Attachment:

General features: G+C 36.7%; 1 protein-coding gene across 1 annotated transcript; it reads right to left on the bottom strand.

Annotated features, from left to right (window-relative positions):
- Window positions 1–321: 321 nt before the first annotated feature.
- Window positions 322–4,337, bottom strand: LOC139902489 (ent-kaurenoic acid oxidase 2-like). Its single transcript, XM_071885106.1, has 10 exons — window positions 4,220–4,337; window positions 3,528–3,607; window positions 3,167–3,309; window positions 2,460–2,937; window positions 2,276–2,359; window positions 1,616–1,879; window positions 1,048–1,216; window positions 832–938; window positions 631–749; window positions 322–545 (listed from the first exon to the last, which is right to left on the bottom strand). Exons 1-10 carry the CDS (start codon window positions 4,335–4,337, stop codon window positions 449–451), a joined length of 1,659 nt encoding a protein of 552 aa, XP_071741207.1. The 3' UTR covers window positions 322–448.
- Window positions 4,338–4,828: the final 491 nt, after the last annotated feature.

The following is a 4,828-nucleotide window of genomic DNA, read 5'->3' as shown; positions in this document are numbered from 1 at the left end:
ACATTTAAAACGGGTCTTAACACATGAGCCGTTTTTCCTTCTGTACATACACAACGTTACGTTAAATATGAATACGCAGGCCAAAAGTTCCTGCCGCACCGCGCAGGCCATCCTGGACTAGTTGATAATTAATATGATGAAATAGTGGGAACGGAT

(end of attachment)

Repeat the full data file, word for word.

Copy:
General features: G+C 36.7%; 1 protein-coding gene across 1 annotated transcript; it reads right to left on the bottom strand.

Annotated features, from left to right (window-relative positions):
- Window positions 1–321: 321 nt before the first annotated feature.
- Window positions 322–4,337, bottom strand: LOC139902489 (ent-kaurenoic acid oxidase 2-like). Its single transcript, XM_071885106.1, has 10 exons — window positions 4,220–4,337; window positions 3,528–3,607; window positions 3,167–3,309; window positions 2,460–2,937; window positions 2,276–2,359; window positions 1,616–1,879; window positions 1,048–1,216; window positions 832–938; window positions 631–749; window positions 322–545 (listed from the first exon to the last, which is right to left on the bottom strand). Exons 1-10 carry the CDS (start codon window positions 4,335–4,337, stop codon window positions 449–451), a joined length of 1,659 nt encoding a protein of 552 aa, XP_071741207.1. The 3' UTR covers window positions 322–448.
- Window positions 4,338–4,828: the final 491 nt, after the last annotated feature.

The following is a 4,828-nucleotide window of genomic DNA, read 5'->3' as shown; positions in this document are numbered from 1 at the left end:
ACATTTAAAACGGGTCTTAACACATGAGCCGTTTTTCCTTCTGTACATACACAACGTTACGTTAAATATGAATACGCAGGCCAAAAGTTCCTGCCGCACCGCGCAGGCCATCCTGGACTAGTTGATAATTAATATGATGAAATAGTGGGAACGGAT